HOUSTON (CN) – A pipeline company claims the Army Corps of Engineers cost it $4 million by giving a dredger bum navigational charts to dredge offshore Louisiana. Using the Army’s charts, Contango Operators says, the co-defendant dredgers struck and ruptured its natural gas condensate pipeline.
Contango, a Houston-based independent natural gas and oil company, and its insurer sued the Army Corps of Engineers and the dredger, Weeks Marine, in Federal Court.
Contango says it built and buried its 20-mile pipeline, which crosses the Atchafalaya River Channel, “in compliance with permit requirements and specifications issued and approved” by the Corps of Engineers.
The Corps of Engineers is responsible for maintaining the river channel; it hired Weeks Marine to dredge it, according to the complaint.
The Corps of Engineers was to “provide accurate dredging permits and navigational charts, showing known hazards in the area to Weeks Marine,” but the Corps’ charts “did not show the Contango pipeline,” Contango says.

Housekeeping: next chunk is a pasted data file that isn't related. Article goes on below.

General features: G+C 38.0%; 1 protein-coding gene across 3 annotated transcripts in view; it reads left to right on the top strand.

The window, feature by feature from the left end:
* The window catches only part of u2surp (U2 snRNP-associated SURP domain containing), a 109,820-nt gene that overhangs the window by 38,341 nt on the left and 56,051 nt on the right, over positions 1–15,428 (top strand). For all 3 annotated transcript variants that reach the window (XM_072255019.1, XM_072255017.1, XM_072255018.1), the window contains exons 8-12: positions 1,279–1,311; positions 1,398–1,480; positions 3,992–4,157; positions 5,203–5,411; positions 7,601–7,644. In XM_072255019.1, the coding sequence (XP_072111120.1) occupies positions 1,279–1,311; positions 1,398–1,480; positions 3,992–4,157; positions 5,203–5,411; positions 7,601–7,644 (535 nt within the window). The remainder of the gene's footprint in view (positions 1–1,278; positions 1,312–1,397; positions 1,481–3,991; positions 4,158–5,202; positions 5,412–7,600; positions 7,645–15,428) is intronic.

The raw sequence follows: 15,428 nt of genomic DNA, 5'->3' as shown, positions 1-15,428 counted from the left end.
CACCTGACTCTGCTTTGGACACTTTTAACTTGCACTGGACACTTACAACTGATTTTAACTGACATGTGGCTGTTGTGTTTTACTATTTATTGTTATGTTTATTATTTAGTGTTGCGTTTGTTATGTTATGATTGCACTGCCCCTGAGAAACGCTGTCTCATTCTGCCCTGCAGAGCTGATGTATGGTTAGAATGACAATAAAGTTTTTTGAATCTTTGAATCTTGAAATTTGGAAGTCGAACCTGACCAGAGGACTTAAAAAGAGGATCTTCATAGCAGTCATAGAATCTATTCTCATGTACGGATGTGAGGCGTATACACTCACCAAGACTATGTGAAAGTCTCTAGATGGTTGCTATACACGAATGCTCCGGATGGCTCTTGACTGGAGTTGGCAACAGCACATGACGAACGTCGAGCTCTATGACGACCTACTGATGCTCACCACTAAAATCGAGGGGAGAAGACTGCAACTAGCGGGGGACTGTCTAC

Weeks Marine’s dredge struck and ruptured Contango’s pipeline on Feb. 24, 2010, the complaint states.
“As a result of the incident, the pipeline was severely damaged, causing the release of gas and condensate which ignited on the water’s surface,” Contango says. “The resulting fire was visible some miles away and continued for approximately 90 minutes. Contango personnel on a nearby platform saw the fire and took immediate action to shut in the pipeline.
“The US Coast Guard responded to the scene and advised the dredge crew that their navigational charts were outdated and incorrect.”
Contango and its insurer, Certain Underwriters, seek more than $4 million in damages for negligence, pipeline repair costs, lost gas and delayed production.
Contango is represented by Karen Milhollin of Houston.